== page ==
Urban trekking has been popular in Siena for quite some time, but it is a recent discovery in Pisa (I am talking about these two cities because that’s where we live… well, near one on the weekends and in the other during the weekdays).
Urban trekking is an excellent way to discover the lesser-known parts of the most beautiful cities in Italy. It is a way to slow down and experience the local life and it is the most sustainable of all forms of tourism.
When it was “invented” (well… walking around is certainly not a new thing, but the “label” is), urban trekking was meant for tourists and locals alike. Through this activity, tourists would discover spots off-the-beaten-path, and establish a deeper emotional connection with the destination. For residents, urban trekking was supposed to be “a healthy lifestyle and a way to regain possession of their spaces, and to get to know them better“.
These might seem a bunch of empty words, the rhetoric of a project outline, but if you live in a city like Florence, Siena or Pisa, you’ll understand very well what feeling the need to “regain possession of your spaces” means.
Sometimes I have to walk through Piazza dei Miracoli to go to work (yeah, I know, poor me…) and from March to October it can be challenging. I much prefer walking through the teaching hospital buildings where I don’t have to watch out for people suddenly stopping to take a photo, or those shopping for some tacky souvenir, or those walking ssssllllooooooowwwwwwwwwwly while wondering how the heck that tower is still standing. The walk back from the office, generally after dark, when the crowds have left, is much, much nicer. In the evening, when I walk through Piazza dei Miracoli I can enjoy the beauty of the place. And I understand why so many people make me late for work every morning!
The other thing is that when you live in a place, you often don’t get to visit it as well as tourists do. There are many exhibitions that I haven’t seen, galleries and museums I have never visited. And listen to this: I have never climbed up to the top of the Tower. I know, it’s unforgivable. I don’t even have a photo of me holding it up. Just sad, I know.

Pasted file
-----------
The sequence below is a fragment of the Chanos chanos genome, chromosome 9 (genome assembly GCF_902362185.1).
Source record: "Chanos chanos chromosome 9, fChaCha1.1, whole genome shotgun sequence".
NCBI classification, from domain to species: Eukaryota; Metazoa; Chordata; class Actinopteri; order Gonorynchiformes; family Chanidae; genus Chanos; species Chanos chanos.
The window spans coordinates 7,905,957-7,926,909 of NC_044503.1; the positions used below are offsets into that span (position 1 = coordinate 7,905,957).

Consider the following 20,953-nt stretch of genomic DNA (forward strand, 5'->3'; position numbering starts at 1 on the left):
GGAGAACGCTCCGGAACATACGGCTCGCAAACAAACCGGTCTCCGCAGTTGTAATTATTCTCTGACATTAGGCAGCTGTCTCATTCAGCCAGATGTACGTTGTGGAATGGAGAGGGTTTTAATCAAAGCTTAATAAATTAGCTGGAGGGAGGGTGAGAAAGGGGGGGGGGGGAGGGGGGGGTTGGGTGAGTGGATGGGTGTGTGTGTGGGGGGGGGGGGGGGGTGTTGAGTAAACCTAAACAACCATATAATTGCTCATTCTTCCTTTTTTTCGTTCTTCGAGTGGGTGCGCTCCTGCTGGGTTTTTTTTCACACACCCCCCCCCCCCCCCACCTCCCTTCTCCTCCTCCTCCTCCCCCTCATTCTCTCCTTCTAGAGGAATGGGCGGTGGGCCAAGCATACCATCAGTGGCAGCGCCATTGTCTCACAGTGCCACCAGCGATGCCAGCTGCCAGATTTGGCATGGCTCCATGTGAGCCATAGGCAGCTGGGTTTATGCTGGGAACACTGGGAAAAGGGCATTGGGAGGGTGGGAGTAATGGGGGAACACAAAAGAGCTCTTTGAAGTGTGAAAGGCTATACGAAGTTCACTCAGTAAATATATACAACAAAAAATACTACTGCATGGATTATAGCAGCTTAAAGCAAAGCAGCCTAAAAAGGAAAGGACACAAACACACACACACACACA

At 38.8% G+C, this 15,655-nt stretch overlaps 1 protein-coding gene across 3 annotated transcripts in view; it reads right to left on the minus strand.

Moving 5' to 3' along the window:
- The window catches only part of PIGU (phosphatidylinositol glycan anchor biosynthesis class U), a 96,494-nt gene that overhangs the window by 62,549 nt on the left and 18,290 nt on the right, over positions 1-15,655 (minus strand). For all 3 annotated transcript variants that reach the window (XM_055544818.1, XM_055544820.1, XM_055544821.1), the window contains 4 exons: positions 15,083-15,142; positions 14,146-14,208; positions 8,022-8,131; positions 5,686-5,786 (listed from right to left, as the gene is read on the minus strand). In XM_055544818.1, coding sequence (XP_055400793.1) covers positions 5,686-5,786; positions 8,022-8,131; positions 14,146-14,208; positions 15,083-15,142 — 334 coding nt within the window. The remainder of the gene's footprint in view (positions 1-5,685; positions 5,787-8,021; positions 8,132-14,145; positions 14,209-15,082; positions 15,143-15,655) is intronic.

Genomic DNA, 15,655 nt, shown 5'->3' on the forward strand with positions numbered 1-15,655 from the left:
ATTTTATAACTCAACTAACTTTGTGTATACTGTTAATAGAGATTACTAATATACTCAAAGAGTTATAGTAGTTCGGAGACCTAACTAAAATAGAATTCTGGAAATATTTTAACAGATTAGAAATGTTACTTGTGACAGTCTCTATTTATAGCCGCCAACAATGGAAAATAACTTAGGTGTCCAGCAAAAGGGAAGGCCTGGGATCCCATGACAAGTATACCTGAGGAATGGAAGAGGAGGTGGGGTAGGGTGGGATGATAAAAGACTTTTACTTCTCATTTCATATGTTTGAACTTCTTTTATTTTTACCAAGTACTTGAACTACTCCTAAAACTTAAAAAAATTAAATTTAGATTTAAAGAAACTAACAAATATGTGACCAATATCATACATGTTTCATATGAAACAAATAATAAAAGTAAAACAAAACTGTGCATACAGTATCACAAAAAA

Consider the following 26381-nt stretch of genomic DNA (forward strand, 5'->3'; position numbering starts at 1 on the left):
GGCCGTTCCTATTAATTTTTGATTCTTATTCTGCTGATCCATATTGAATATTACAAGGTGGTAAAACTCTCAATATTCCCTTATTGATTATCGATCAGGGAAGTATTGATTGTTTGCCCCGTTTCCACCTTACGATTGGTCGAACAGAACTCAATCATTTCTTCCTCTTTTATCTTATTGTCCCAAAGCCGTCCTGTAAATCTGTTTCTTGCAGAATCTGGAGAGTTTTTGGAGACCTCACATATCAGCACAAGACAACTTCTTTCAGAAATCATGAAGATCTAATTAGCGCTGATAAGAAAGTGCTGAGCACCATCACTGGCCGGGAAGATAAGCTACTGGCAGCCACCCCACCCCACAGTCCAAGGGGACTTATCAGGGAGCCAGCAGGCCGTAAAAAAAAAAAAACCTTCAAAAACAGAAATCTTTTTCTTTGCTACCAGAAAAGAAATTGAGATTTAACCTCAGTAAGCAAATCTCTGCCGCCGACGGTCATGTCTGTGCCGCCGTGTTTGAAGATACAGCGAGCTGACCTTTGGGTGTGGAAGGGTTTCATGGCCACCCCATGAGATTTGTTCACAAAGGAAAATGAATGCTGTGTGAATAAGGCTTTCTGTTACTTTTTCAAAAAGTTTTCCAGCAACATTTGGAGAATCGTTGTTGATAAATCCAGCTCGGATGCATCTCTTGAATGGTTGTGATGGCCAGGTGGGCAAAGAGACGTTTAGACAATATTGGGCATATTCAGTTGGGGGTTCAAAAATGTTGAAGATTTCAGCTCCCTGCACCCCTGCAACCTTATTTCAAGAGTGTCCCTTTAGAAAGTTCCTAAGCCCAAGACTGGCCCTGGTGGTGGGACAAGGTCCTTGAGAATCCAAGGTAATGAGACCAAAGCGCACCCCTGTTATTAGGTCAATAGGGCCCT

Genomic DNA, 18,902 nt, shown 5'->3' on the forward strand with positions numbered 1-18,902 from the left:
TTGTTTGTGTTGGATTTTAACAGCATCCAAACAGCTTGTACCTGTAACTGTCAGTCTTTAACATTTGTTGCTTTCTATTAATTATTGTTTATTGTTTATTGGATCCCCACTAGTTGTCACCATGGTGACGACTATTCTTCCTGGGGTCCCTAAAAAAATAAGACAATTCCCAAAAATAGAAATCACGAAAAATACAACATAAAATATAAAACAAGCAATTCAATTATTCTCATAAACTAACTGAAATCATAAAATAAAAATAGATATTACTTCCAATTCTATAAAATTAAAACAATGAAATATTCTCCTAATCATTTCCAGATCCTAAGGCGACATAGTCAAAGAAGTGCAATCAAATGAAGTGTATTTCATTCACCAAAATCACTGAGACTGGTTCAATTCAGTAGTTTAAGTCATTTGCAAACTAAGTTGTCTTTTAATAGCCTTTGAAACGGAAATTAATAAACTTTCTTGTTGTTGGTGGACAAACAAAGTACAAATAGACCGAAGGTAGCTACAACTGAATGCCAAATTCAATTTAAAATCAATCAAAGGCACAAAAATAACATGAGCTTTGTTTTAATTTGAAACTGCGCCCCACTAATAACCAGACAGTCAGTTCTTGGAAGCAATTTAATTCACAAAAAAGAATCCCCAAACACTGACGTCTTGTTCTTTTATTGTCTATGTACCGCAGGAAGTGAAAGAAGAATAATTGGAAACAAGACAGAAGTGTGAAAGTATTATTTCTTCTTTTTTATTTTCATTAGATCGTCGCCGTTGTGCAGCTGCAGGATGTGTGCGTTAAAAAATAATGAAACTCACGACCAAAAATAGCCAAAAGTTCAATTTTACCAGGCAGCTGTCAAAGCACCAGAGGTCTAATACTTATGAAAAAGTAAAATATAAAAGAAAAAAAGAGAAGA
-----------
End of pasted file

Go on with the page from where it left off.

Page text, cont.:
Urban Trekking is indeed a good way to make your city your own space again and certainly to get to know it better. There is another part that I really like in the definition of Urban Trekking: it says that it is an activity that everybody can do in order to tone up one’s muscles, heart and brain.
Tomorrow, October 31st, is national urban trekking day. Obviously, the itineraries will be Halloween-themed. The official name of the event is “dolcetti e scherzetti camminando in città“, meaning “tricks and treats walking in the city“. I think it’s a fantastic idea, really entertaining. Professional tour guides will lead trekkers through the mysterious sites of the cities of Tuscany, telling stories about real, or supposedly real, dark events set in the various buildings and places touched by the itinerary. Here are the programs in the Tuscan cities:
- Arezzo: from Piazza della Liberta to the Medicean Fortress, trekkers will have to be really brave to put up with the spooky stories they will be told by their guides! If they resist, the treat is a plate of roasted chestnuts in the Neighbourhood of Porta Crucifera! Download the brochure (in Italian only, sorry).
- Lucca: a real ghost tour of the city. Not to be missed. Download the brochure (in Italian only, sorry). The perfect weekend to go to Lucca if you like comics as well: check Lucca Comics.
- Massa: a scary walk through the narrowest alley of the center to the old castle. Mystery stories will be told along the way by mysterious characters… Download the brochure (in Italian only, sorry).
- Pisa: an itinerary entirely devoted to the macabre story of Count Ugolino, whose sad tale is told in Dante’s Divine Comedy. The legend says that, left to starve with his children in a tower, he ate them to survive and for this reason his house was destroyed and the ground where it once stood was cursed and never built on again. Today it’s still the only garden that opens onto the Lungarno. Treats available at Dolcemente, a fabulous exhibition of locally produced sweets. Download the brochure (in Italian only, sorry).
- Prato: the itinerary is devoted to the most beautiful cloisters in the city and to an exhibition about Italian and Russian fashion between the 14th and the 18th century. Download the brochure (in Italian only, sorry).
- Siena: an itinerary to discover 6 mysteries in the city, with legends and spooky stories. Siena is indeed always a magic place. Download the brochure (in Italian only, sorry).